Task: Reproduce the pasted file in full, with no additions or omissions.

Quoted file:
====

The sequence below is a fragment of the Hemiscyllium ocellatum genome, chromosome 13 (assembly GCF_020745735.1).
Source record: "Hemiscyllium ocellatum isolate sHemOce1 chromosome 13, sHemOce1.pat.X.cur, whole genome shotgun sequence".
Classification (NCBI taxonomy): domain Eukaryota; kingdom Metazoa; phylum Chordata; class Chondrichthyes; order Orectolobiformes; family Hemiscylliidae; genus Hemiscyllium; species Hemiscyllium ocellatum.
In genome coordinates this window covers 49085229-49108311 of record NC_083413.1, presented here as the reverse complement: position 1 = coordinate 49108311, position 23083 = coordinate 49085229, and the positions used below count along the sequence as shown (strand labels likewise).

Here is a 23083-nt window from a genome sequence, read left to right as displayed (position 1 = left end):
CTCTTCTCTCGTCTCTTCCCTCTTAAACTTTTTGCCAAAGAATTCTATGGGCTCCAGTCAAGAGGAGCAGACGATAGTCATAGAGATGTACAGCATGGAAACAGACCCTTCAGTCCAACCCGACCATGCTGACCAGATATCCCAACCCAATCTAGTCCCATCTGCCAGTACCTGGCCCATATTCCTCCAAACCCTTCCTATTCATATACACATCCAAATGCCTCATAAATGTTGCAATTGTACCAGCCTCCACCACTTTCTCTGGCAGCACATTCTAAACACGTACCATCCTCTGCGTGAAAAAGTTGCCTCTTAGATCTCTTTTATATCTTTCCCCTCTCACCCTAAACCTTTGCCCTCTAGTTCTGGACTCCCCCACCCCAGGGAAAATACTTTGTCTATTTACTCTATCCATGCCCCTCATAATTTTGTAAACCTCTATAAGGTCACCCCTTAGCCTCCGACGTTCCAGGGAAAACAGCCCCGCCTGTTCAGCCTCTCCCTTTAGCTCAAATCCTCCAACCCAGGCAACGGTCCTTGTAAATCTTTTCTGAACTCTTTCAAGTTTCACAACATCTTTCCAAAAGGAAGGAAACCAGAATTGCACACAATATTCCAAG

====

The sequence below is a fragment of the Hemiscyllium ocellatum genome, chromosome 13 (assembly GCF_020745735.1).
Source record: "Hemiscyllium ocellatum isolate sHemOce1 chromosome 13, sHemOce1.pat.X.cur, whole genome shotgun sequence".
Classification (NCBI taxonomy): domain Eukaryota; kingdom Metazoa; phylum Chordata; class Chondrichthyes; order Orectolobiformes; family Hemiscylliidae; genus Hemiscyllium; species Hemiscyllium ocellatum.
In genome coordinates this window covers 49085229-49108311 of record NC_083413.1, presented here as the reverse complement: position 1 = coordinate 49108311, position 23083 = coordinate 49085229, and the positions used below count along the sequence as shown (strand labels likewise).

Here is a 23083-nt window from a genome sequence, read left to right as displayed (position 1 = left end):
CTCTTCTCTCGTCTCTTCCCTCTTAAACTTTTTGCCAAAGAATTCTATGGGCTCCAGTCAAGAGGAGCAGACGATAGTCATAGAGATGTACAGCATGGAAACAGACCCTTCAGTCCAACCCGACCATGCTGACCAGATATCCCAACCCAATCTAGTCCCATCTGCCAGTACCTGGCCCATATTCCTCCAAACCCTTCCTATTCATATACACATCCAAATGCCTCATAAATGTTGCAATTGTACCAGCCTCCACCACTTTCTCTGGCAGCACATTCTAAACACGTACCATCCTCTGCGTGAAAAAGTTGCCTCTTAGATCTCTTTTATATCTTTCCCCTCTCACCCTAAACCTTTGCCCTCTAGTTCTGGACTCCCCCACCCCAGGGAAAATACTTTGTCTATTTACTCTATCCATGCCCCTCATAATTTTGTAAACCTCTATAAGGTCACCCCTTAGCCTCCGACGTTCCAGGGAAAACAGCCCCGCCTGTTCAGCCTCTCCCTTTAGCTCAAATCCTCCAACCCAGGCAACGGTCCTTGTAAATCTTTTCTGAACTCTTTCAAGTTTCACAACATCTTTCCAAAAGGAAGGAAACCAGAATTGCACACAATATTCCAAG